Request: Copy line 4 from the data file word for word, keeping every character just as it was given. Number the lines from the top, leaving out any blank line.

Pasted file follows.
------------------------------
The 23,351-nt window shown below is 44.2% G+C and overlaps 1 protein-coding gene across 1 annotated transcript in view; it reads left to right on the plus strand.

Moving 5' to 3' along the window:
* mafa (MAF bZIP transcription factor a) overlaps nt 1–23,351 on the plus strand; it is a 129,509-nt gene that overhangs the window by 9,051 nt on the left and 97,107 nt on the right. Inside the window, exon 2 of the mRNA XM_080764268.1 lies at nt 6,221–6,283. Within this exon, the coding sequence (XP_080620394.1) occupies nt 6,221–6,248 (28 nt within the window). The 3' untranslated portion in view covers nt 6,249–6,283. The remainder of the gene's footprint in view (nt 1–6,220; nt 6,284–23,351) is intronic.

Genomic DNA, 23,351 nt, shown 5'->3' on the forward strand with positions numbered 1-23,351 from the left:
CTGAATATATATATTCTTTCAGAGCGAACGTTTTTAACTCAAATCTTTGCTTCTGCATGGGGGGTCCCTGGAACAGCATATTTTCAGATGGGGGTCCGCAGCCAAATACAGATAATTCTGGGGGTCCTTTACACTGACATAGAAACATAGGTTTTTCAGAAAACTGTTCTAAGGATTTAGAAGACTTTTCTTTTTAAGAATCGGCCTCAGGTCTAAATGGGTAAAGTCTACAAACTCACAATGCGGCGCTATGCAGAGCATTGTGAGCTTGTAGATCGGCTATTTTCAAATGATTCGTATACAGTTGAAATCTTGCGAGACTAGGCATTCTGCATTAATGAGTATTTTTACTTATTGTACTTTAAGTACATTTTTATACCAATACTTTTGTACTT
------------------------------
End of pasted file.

Genomic DNA, 23,351 nt, shown 5'->3' on the forward strand with positions numbered 1-23,351 from the left: